I’ve learned that most of the children I teach were very poor. A few did not even have running water when they left Mexico, (though they are far from the norm). Their parents range in age, though most married young. It is not surprising to find students who have 10 or more brothers and sisters. Many of my students’ parents cannot read or write in Spanish and so my kids serve as translators and letter writers for their parents. Quite often the students have had little or inconsistent schooling in Mexico as well and are also often unable to read or write Spanish. I have learned that many don’t see the dentist in Mexico and so often the kids are embarrassed about their teeth. I have heard the stories of crossing the border: amoral “coyotes” (people involved in the transport of illegal aliens), being lost in the desert, or trapped underneath a hot car seat for hours at a time. I have students who haven’t seen their parents for years and those who don’t see their parents now as the parents work up to 16 hours a day to make ends meet. I have been invited to first communions and quincineras. I have learned to make tortillas and tamales and to dance cumbia. None of this has prepared me for Maria.
Maria’s mother is young and cannot read or write in Spanish. She works in a local factory and has no extra time to take any English classes. Her first husband, Maria’s father, is an alcoholic back in Mexico. Maria, her mother and sister live with Maria’s step father, a thin man several years younger than Maria’s mother. The step father can read and write Spanish, but has told me that he didn’t go far enough in school to be much help to Maria on her schoolwork. Maria’s parents have told me that they believe that school is important. They want a “better life” for Maria. However I notice that they don’t seem to understand how to set goals and limitations around school. Maria is apathetic about school. When I ask her what she wants for her life, she simply shrugs her shoulders. To Maria, school and learning English are not an important part of the future. I asked Maria if she wants to learn English and she says no. “No importa.” It doesn’t matter.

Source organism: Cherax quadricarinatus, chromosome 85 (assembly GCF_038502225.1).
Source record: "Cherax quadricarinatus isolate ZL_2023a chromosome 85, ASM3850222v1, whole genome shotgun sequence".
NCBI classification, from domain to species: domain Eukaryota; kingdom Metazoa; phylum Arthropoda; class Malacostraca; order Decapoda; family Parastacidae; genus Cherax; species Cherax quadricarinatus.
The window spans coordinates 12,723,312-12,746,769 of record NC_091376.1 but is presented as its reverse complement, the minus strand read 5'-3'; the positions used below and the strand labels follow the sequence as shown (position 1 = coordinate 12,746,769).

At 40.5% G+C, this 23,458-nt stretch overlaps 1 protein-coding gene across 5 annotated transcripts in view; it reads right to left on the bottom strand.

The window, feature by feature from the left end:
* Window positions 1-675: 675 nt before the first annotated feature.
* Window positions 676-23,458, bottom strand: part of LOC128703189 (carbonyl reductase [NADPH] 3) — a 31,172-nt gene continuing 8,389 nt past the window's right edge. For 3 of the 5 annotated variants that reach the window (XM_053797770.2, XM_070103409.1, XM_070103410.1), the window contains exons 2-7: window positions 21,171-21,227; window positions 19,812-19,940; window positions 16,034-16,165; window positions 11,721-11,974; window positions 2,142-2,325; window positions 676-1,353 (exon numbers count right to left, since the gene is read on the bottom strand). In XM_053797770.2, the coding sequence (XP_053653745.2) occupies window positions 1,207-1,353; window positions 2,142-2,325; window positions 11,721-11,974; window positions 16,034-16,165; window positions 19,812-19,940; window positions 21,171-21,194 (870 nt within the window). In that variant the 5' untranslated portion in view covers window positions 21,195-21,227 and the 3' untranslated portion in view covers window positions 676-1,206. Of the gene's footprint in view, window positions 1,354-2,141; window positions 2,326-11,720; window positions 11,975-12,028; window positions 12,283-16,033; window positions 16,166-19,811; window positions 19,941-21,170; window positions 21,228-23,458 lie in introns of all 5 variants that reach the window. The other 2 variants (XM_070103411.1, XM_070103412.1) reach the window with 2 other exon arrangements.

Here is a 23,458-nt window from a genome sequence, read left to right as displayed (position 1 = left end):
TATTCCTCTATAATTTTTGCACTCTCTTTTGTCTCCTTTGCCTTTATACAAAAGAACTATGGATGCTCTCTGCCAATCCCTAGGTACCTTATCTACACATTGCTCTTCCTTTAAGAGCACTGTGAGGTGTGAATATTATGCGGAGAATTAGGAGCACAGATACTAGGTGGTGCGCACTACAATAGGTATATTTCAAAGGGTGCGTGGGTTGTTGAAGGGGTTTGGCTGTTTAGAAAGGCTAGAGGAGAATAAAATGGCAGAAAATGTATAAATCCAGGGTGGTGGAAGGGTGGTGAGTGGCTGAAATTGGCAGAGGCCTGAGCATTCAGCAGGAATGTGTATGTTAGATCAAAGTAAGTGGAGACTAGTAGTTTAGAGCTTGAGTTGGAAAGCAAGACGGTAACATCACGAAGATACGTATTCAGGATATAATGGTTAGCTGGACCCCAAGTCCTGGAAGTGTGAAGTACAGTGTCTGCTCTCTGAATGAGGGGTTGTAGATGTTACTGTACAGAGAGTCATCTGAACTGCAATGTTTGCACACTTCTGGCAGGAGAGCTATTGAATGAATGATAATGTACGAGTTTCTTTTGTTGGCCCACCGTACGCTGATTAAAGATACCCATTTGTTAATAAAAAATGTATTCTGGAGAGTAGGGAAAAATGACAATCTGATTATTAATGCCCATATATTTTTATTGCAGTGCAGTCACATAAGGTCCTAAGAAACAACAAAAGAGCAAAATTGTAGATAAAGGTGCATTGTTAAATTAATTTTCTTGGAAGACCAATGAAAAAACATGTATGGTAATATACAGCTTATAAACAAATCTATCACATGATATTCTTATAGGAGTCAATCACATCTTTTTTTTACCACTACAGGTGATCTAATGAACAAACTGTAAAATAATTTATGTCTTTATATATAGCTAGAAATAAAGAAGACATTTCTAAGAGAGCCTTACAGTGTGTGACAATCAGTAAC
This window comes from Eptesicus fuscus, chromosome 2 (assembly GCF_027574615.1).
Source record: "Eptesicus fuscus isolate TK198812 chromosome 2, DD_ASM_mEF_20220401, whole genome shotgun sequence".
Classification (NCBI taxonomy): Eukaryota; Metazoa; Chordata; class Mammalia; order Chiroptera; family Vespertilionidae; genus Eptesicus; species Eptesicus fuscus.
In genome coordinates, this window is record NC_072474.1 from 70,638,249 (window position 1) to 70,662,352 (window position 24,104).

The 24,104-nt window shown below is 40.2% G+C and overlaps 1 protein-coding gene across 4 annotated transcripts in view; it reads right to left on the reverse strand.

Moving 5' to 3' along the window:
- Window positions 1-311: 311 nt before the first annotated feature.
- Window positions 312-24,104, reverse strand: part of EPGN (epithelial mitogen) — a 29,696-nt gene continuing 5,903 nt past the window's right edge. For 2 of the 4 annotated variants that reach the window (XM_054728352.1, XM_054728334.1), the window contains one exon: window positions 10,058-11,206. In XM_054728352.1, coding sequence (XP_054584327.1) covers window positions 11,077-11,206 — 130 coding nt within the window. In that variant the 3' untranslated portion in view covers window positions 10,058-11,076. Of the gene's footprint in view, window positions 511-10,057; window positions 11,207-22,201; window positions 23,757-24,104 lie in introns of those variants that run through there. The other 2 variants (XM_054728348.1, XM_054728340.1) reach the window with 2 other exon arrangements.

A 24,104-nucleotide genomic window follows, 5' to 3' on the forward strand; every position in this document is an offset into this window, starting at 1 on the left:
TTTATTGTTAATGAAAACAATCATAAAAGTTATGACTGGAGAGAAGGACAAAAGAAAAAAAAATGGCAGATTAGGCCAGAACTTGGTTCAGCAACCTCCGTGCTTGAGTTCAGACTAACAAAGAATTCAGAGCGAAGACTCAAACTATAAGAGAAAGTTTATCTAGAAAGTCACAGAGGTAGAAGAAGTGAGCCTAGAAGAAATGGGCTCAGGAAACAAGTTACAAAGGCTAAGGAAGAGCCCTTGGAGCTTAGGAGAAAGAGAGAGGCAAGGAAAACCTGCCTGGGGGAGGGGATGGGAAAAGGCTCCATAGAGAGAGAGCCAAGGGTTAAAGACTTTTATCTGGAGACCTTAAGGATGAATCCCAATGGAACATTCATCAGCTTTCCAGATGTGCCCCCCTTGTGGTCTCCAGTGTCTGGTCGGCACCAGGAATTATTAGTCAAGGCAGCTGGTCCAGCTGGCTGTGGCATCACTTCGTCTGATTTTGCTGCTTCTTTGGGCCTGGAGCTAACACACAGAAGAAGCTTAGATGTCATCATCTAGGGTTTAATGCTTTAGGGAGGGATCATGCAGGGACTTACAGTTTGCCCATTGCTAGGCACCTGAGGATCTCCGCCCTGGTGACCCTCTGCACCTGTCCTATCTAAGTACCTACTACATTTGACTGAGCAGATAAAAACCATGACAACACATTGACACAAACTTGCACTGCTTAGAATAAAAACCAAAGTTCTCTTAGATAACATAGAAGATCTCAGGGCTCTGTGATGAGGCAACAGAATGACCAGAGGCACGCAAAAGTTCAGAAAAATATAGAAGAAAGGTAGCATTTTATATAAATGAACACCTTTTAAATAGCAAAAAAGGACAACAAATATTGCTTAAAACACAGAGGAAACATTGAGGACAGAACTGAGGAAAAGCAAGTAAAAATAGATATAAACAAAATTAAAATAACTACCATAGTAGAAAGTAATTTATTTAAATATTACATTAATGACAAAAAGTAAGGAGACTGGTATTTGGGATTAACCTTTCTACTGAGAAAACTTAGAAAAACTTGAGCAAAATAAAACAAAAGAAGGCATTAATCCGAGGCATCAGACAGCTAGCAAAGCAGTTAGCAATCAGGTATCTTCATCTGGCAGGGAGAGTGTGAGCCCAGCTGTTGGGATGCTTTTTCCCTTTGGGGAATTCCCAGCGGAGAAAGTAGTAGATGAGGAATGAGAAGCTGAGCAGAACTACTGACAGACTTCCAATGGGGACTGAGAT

Though all my students parents tell me they came here for their children to have an education and a better life, I find that the background is not there to follow through on this. Many of my kids still go on to quit school, marry young and have the same quality of factory and kitchen jobs that their parents have. And sadly, the culture that many of students hail from is a male oriented culture where girls are still primed to believe that what is ultimately important in the end is your man, not your brain.
No amount of language study prepared me for this barrier. A barrier personified in Maria. At thirteen, the life she envisions for herself revolves around a husband and babies. Being pretty is more important to Maria than learning because that is what she believes will provide her with success and happiness. This is a limit of culture, not language, and my white, middle class upbringing cannot flex or fold to fit within these walls. Maria reminds me that I will always be an outsider to her culture in this way. I cannot stop trying to show Maria the value of self reliance and the power of knowledge. I cannot help but believe that Maria’s lack of learning English will ultimately be detrimental to her future. I realize I may need to reconcile that my goals for Maria do not match her goals for herself, but a teacher, as a woman, I can’t be satisfied releasing an uneducated and willingly submissive woman into society - not when there is so much at her fingetips if she would only reach out. So though Marisa obstructs my trail, she has taught me a lesson. No amount of language study will ever completely indoctrinate me into her culture, but I can take what I know and adapt it to the classroom so that for each Maria I encounter I might be less inclined to fail and a little closer to paving her own trail of language. One that ends in success. (trite ending)